Age disputed refugee children

22 October 2016
Zrinka Bralo

There has been recent news coverage asking questions about the ages of refugee children.

It is concerning that for some people the first response to refugee children, some who have had to wait for months or years for UK authorities to allow them to reunite with family members, is hostility and disbelief.

Refugees often have to flee during crisis, sometimes with little more than the clothes on their back, and so it is not appropriate to require refugees to meet complex evidential requirements before their cases can be accepted.

Some refugee children do have identity documents confirming their age or they may have contact with family members who can get these sent onto them. At the other end of the spectrum, some refugee children do not know how old they are and so are age assessed in order to give them a ‘working’ date of birth.

Even where children deliberately lie about their age, there can be complex reasons for this. For example some children say they are older than they are, because they believe that younger children are likely to be held by the authorities. Some children say they are younger than they are because an agent has told them to do so. People smugglers can be extremely abusive and violent to unaccompanied children and the authorities in the United Kingdom have accepted that the level of control they exercise over their charges should not be under-estimated.

Looking at statistics on age assessments is therefore not a helpful indicator of the kinds of cases that are age assessed. Age assessments are also regularly challenged – often successfully – in court, because Home Office and social services assessments of children, often who they have only just men, can be rudimentary and inadequate.

The main issue raised in the media is that children may ‘look’ older based on photographs. Appearance is not a good indicator of specific age. Each individual develops differently and issues like ethnicity, diet, lifestyle and trauma can impact development and aging.

Appearance alone is an extremely unreliable indicator of age, particularly in relation to teenagers and young adults. If someone is biologically 30 years older than they are claiming then appearance may be sufficient, but that is not the issue raised in most cases where queries are raised about whether a young person is aged around 15-19 and appearance alone is not a reliable indicator.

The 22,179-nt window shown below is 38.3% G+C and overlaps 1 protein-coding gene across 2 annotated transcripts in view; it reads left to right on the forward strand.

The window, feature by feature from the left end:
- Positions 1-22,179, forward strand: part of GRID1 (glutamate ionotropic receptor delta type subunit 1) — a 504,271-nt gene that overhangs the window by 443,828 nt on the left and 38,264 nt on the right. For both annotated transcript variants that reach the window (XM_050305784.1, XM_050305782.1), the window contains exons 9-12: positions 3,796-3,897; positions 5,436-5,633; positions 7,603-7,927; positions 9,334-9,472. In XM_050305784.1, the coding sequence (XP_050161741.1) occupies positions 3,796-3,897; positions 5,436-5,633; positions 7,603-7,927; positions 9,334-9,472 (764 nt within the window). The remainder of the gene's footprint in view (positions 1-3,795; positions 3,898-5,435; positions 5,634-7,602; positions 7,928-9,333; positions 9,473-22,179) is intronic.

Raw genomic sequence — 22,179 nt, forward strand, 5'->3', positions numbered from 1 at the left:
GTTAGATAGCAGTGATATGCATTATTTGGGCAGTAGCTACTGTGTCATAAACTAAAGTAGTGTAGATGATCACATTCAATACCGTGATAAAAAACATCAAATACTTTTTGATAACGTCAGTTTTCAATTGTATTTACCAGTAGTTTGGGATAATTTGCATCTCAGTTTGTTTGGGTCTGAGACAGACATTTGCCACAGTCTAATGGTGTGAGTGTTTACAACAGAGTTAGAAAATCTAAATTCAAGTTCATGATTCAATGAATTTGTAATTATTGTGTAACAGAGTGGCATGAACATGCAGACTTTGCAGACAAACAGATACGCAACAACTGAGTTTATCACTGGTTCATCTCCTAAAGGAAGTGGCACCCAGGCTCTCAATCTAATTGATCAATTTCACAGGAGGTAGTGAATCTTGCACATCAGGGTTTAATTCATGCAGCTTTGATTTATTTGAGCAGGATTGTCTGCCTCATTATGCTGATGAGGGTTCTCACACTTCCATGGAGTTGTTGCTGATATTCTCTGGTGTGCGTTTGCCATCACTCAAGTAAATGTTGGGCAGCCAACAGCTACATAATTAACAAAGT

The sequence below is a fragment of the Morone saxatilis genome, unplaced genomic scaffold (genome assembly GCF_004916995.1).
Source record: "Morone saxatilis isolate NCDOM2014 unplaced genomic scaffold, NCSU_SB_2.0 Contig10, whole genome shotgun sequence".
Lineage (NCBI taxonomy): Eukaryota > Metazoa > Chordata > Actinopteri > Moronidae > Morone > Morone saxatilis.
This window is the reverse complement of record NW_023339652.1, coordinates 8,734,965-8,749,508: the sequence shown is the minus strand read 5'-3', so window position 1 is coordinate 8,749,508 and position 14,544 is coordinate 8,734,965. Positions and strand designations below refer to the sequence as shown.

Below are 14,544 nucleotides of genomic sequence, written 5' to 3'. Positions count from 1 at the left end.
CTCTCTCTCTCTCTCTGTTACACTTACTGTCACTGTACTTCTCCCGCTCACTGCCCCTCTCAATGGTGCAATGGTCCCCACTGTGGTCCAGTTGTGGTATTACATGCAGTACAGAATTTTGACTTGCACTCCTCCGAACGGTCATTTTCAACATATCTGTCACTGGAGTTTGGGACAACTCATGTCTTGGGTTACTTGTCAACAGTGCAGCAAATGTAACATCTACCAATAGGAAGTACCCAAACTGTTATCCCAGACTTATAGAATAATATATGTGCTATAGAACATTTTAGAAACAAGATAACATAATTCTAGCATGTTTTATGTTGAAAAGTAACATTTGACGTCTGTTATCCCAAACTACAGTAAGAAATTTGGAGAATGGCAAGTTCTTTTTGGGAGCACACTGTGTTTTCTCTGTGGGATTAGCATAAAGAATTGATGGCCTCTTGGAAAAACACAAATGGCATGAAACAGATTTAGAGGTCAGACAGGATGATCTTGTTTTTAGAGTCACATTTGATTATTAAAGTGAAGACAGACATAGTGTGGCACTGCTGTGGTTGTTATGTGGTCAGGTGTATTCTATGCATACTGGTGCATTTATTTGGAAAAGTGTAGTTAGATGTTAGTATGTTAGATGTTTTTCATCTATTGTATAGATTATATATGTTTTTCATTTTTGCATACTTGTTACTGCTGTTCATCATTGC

Some jurisdictions rely on medical examinations for age assessments, but again people develop at different rates and the margin for error from medical testing is usually around 5 years, so these tests are not reliable either for the 15-19 age range. Tests in different countries can involve dental tests, x-rays and even genital exams. It is important to remember that these tests are nearly always in relation to separated children where no parent can give consent. Looking at it from a human perspective: how would you feel about officials in a strange country arranging for these kinds of medical tests on your child without your consent?

The more reliable way to age assess is by a detailed psycho-social assessment over a period of time. This involves monitoring a child’s interaction with their peers, so for example a teacher working with a young person in a class of peers over a period of time will have the opportunity to assess their psycho-social development. A GP can also confirm if a young person is still growing and in general a person who is growing taller will be a child or very young adult. This requires monitoring a young person over a period of time. These kinds of age assessments are more usually found in the family courts.

In the United Kingdom doctors and medical practitioner organisations have repeatedly declined to conduct examinations on children that are not medically necessary or in the individual patient’s best interests. For example it is generally impermissible for doctors in the United Kingdom to take x-rays from a child unless this is medically necessary for treatment, because x-rays expose children to radiation.

This is an extremely important ethical position in relation to children’s welfare and best interests. It is important that the high standard of care provided to children is not compromised and that certain categories of children are not treated in a less ethical way than others. It is concerning to see children’s images featured on the front page of national newspapers the day after they arrive in this country and targeted with hostility and hate. What must they think about this country which is to be their home?

Jennifer Blair, Barrister
No5 Chambers, advising for Migrants Organise

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